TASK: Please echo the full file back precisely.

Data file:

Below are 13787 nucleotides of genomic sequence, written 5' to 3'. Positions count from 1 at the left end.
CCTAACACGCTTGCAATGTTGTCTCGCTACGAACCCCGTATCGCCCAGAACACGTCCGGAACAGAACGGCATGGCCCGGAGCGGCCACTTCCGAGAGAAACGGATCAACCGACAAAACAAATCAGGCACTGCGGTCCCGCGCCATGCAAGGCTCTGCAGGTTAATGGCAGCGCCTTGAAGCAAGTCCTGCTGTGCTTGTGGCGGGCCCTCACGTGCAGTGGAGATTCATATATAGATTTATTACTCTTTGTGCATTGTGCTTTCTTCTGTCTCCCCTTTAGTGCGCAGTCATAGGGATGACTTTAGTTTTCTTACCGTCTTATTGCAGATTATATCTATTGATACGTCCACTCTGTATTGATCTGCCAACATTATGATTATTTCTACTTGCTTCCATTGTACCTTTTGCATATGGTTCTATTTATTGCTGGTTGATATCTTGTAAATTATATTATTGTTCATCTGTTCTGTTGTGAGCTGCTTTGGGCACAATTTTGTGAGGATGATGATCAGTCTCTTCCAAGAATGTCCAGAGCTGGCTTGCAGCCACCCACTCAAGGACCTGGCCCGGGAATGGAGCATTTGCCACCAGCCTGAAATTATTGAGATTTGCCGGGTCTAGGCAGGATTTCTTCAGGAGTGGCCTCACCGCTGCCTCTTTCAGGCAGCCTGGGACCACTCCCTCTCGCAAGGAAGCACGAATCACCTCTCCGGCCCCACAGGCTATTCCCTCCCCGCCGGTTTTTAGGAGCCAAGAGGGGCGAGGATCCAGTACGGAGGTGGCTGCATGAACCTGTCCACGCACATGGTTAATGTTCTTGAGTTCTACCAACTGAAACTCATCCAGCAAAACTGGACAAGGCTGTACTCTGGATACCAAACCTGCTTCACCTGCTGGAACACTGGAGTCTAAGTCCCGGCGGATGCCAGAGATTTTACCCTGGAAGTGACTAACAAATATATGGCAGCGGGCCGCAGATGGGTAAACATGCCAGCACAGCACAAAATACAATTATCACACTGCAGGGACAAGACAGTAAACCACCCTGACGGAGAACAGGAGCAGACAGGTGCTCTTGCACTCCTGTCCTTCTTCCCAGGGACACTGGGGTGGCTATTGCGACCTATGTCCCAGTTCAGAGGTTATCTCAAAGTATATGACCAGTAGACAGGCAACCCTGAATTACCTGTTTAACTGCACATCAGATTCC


Below are 13787 nucleotides of genomic sequence, written 5' to 3'. Positions count from 1 at the left end.
CCTAACACGCTTGCAATGTTGTCTCGCTACGAACCCCGTATCGCCCAGAACACGTCCGGAACAGAACGGCATGGCCCGGAGCGGCCACTTCCGAGAGAAACGGATCAACCGACAAAACAAATCAGGCACTGCGGTCCCGCGCCATGCAAGGCTCTGCAGGTTAATGGCAGCGCCTTGAAGCAAGTCCTGCTGTGCTTGTGGCGGGCCCTCACGTGCAGTGGAGATTCATATATAGATTTATTACTCTTTGTGCATTGTGCTTTCTTCTGTCTCCCCTTTAGTGCGCAGTCATAGGGATGACTTTAGTTTTCTTACCGTCTTATTGCAGATTATATCTATTGATACGTCCACTCTGTATTGATCTGCCAACATTATGATTATTTCTACTTGCTTCCATTGTACCTTTTGCATATGGTTCTATTTATTGCTGGTTGATATCTTGTAAATTATATTATTGTTCATCTGTTCTGTTGTGAGCTGCTTTGGGCACAATTTTGTGAGGATGATGATCAGTCTCTTCCAAGAATGTCCAGAGCTGGCTTGCAGCCACCCACTCAAGGACCTGGCCCGGGAATGGAGCATTTGCCACCAGCCTGAAATTATTGAGATTTGCCGGGTCTAGGCAGGATTTCTTCAGGAGTGGCCTCACCGCTGCCTCTTTCAGGCAGCCTGGGACCACTCCCTCTCGCAAGGAAGCACGAATCACCTCTCCGGCCCCACAGGCTATTCCCTCCCCGCCGGTTTTTAGGAGCCAAGAGGGGCGAGGATCCAGTACGGAGGTGGCTGCATGAACCTGTCCACGCACATGGTTAATGTTCTTGAGTTCTACCAACTGAAACTCATCCAGCAAAACTGGACAAGGCTGTACTCTGGATACCAAACCTGCTTCACCTGCTGGAACACTGGAGTCTAAGTCCCGGCGGATGCCAGAGATTTTACCCTGGAAGTGACTAACAAATATATGGCAGCGGGCCGCAGATGGGTAAACATGCCAGCACAGCACAAAATACAATTATCACACTGCAGGGACAAGACAGTAAACCACCCTGACGGAGAACAGGAGCAGACAGGTGCTCTTGCACTCCTGTCCTTCTTCCCAGGGACACTGGGGTGGCTATTGCGACCTATGTCCCAGTTCAGAGGTTATCTCAAAGTATATGACCAGTAGACAGGCAACCCTGAATTACCTGTTTAACTGCACATCAGATTCC